16 June 2019

Factory-Job Rebound Produces Winners, Losers

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MOBILE, Ala.—The U.S. has added about 650,000 factory jobs since their numbers rebounded after the recession, putting manufacturing workers at 12.1 million and reversing a long decline in such jobs. But uneven growth has created regional disparities in the nation's overall economic recovery.

Mobile County is among the winners.

Shipbuilder Austal Ltd.'s facility here is busy seven days a week as workers piece together enormous aluminum sheets in a space the size of 13 football fields. It has added thousands of jobs since 2008 and plans more, thanks to huge U.S. Navy contracts.

Airbus Group and BAE Systems PLC, too, are adding factory jobs here. Mobile County created more manufacturing jobs than all but 15 U.S. counties after September 2009, and such jobs were up 31% in the county.

U.S. factory-job gains—driven by a range of factors from cheaper domestic energy to the auto-industry recovery—have concentrated in pockets since the recession, particularly in the Southeast and Midwest, a Wall Street Journal analysis of Labor Department data shows. Gains often have clustered in places like Mobile where taxes are low and unions are relatively weak.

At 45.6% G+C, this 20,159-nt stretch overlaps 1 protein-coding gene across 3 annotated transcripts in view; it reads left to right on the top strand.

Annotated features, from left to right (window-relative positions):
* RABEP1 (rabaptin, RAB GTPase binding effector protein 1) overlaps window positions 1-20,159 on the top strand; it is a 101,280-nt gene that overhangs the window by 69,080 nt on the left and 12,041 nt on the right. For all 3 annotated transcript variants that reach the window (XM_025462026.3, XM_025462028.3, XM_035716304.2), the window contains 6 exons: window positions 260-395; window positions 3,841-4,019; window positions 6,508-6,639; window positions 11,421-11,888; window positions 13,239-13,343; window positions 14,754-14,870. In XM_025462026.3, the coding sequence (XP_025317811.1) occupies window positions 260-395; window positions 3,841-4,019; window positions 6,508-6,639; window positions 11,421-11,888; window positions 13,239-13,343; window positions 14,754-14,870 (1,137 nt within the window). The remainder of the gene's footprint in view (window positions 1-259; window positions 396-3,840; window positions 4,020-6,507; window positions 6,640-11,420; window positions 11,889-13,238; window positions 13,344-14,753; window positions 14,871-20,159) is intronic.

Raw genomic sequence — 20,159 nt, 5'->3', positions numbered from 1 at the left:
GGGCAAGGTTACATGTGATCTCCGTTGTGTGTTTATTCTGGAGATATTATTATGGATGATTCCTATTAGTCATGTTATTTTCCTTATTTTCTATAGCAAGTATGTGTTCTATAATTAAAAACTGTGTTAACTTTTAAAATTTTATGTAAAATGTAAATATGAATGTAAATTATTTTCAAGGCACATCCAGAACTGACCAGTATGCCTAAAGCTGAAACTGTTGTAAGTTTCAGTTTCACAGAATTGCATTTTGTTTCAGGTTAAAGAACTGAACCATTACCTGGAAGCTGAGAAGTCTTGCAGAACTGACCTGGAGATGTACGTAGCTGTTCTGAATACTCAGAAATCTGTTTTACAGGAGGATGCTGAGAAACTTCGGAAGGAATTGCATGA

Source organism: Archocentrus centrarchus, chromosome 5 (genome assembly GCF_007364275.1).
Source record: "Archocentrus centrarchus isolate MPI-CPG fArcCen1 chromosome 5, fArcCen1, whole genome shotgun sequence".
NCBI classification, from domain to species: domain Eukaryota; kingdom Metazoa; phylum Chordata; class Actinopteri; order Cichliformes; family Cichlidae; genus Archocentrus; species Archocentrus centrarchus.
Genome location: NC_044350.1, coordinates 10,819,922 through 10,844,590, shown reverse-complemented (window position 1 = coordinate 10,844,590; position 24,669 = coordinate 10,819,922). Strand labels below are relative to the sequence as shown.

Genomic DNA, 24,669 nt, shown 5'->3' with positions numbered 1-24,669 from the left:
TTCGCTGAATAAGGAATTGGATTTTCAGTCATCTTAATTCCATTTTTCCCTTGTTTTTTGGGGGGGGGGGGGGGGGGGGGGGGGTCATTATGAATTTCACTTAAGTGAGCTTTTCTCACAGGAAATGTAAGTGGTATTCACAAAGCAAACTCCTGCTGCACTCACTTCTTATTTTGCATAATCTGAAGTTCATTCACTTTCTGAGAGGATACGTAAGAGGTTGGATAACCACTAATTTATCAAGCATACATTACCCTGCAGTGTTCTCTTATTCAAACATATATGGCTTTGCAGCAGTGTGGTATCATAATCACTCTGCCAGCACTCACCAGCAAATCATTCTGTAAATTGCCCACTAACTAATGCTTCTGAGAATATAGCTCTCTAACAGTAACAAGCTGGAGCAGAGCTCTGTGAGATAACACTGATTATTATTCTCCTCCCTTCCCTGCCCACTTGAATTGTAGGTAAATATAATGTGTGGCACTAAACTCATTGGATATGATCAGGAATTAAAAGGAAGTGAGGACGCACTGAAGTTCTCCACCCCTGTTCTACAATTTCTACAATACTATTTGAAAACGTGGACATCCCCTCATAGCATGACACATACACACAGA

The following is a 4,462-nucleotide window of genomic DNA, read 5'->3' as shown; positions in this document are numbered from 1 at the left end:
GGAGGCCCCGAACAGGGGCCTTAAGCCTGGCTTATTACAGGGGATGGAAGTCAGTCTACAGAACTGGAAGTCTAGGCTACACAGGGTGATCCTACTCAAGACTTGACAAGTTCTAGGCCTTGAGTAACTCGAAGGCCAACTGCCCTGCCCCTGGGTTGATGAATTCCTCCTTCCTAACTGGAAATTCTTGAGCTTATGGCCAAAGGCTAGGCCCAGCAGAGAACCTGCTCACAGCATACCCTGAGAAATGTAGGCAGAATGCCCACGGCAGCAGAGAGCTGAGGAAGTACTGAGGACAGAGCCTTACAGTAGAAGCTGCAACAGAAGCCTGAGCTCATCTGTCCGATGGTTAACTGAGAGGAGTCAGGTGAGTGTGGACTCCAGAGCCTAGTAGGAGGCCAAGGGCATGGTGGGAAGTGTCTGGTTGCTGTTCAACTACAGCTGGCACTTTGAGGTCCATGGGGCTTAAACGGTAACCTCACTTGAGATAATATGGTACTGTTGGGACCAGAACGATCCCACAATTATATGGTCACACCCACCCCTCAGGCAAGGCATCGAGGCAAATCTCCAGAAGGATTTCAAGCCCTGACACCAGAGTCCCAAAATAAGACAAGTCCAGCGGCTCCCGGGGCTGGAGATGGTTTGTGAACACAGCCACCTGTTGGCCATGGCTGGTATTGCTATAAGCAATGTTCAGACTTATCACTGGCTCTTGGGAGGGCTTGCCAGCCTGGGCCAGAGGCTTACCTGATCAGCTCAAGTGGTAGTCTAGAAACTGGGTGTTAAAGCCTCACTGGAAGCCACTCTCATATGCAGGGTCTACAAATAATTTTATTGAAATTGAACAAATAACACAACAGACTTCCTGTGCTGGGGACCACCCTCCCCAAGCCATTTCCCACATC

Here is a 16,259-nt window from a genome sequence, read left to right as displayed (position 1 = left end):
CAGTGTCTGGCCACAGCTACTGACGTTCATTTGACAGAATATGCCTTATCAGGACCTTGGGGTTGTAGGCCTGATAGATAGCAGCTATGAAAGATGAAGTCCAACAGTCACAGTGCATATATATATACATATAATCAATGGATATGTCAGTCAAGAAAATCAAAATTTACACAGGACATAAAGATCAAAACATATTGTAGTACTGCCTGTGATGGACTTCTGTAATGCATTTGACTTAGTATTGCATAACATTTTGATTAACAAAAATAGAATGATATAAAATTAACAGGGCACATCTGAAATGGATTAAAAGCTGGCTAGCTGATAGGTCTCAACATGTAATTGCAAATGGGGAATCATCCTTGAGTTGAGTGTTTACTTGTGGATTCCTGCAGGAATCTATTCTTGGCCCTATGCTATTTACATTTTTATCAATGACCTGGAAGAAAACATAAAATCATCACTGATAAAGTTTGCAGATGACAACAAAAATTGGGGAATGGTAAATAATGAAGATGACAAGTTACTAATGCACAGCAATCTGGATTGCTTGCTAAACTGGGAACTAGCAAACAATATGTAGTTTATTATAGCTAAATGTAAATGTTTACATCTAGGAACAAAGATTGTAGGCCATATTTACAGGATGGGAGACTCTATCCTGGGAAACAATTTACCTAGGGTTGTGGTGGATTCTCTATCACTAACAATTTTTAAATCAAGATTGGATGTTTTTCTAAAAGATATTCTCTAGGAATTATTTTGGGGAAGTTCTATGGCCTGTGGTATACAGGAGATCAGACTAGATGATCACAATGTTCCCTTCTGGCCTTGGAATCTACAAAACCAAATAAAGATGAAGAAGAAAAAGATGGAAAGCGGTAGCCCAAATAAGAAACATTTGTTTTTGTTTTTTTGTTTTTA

But private-sector manufacturing jobs declined in 38% of the counties in the Journal analysis of data from September 2009 and September 2013.

Among the worst slides has been in Onondaga County, N.Y., where factory jobs fell 17%. A smokeless brick chimney juts from rusting ruins in the county, where a dinnerware plant near Syracuse closed in 2009 after 138 years. A Lockheed Martin Corp.  electronics plant has cut jobs to about 1,600 from roughly 2,300 in 2009. Unlike Mobile, Syracuse hasn't attracted major new industrial employers.

Manufacturing jobs help a healthy economy because they often create support jobs in other businesses, such as packaging, transportation and other services. But the uneven factory-job recovery is blunting a hoped-for boost to the overall U.S. economy, says Mark Muro, policy director of the Brookings Institution's Metropolitan Policy Program. 

Click herefor the full article in the Wall Street Journal.

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